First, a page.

By JILL REILLY
Pink and proud: Park bosses originally dyed the animals as part of breast cancer awareness week, but they proved to be such a hit with visitors, that they decided to keep them as a permanent feature
Parents should prepare for some tricky questions from their confused children if they head to a a New Zealand nature park and find this flock of pink wooly mammals grazing on the hills.
The extraordinary sight is causing a sensation at SheepWorld, near Auckland.
Park bosses originally dyed the animals as part of breast cancer awareness week, but it proved to be such a hit with visitors that they decided to keep them as a permanent feature.
Mother and baby alike: They are dyed with harmless food colouring and the dye washes out in the rain
Only five sheep are coloured at one time and the dye washes out in the rain.
John Collyer, from SheepWorld, said the food colouring they use is completely harmless to the animals and had even been approved by a local vet.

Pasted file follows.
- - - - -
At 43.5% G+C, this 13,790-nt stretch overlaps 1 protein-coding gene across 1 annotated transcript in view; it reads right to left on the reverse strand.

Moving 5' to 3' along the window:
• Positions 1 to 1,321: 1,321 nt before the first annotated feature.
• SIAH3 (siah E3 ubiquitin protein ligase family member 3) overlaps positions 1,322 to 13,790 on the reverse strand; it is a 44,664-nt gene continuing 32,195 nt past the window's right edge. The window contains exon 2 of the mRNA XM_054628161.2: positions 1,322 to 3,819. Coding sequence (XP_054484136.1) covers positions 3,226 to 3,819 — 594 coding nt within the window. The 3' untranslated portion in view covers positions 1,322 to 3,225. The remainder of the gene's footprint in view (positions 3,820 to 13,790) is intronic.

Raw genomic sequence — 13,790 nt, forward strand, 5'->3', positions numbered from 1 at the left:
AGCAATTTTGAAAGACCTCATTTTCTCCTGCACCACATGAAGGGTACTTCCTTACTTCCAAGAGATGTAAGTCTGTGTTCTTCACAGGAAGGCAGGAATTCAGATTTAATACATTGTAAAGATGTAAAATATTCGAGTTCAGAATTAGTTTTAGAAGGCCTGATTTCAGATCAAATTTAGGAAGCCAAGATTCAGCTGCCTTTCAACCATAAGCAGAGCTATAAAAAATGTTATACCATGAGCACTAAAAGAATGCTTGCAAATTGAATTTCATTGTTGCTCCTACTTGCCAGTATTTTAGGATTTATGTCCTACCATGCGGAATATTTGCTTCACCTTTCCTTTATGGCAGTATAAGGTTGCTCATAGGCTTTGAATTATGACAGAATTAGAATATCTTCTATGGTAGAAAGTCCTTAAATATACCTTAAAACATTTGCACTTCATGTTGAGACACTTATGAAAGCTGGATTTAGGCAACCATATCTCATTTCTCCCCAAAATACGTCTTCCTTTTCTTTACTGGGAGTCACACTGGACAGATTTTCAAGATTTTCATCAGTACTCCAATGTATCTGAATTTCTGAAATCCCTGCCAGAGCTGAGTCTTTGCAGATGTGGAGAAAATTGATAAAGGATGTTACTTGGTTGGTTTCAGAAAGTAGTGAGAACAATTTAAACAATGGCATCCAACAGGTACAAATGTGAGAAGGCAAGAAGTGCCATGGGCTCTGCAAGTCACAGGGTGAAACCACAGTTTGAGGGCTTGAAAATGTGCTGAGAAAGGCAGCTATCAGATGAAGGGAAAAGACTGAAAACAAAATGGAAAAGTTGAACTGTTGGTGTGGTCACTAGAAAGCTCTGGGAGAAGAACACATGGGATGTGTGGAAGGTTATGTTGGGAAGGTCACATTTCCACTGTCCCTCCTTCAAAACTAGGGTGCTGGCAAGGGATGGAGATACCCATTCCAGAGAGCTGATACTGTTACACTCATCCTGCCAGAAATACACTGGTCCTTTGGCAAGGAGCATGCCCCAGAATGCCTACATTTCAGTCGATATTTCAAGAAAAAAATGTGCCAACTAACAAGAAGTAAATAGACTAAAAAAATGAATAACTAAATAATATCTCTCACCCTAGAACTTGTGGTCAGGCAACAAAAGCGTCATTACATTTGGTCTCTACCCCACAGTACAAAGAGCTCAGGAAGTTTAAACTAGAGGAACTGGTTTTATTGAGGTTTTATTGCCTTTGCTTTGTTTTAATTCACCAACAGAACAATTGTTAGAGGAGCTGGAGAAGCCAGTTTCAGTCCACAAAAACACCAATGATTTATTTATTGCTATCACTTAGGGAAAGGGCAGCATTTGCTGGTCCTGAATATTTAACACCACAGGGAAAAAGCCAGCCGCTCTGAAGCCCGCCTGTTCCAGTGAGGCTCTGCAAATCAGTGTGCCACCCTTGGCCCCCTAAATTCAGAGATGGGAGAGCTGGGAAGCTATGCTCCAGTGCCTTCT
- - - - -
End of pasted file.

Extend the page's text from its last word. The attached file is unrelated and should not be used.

He added: 'We use food colouring, which eventually washes out in the rain.
'Sheep are practically colour blind and so would probably not notice if they or other sheep were pink.
'The dye is harmless so there are no side effects. We have cleared what we do with our local vet.
Feeding time: A member of staff from SheepWorld, said 'Sheep are practically colour blind and so would probably not notice if they or other sheep were pink'
'Feedback from visitors is 99 per cent positive. One per cent are concerned about the sheep - normally these people don't understand the precautions we've taken.'
SheepWorld is dubbed an insight into sheep farming in New Zealand.
Visitors can watch sheep-dog shows and also watch as the flocks are shorn of their woolly fleeces.
Unusual sight: SheepWorld visitor feedback 'is 99 per cent positive'
Monday, January 23, 2012
Who's baarmy idea was that? Keepers dye sheep pink (but luckily they're practically colour blind so don't mind too much!)
By JILL REILLY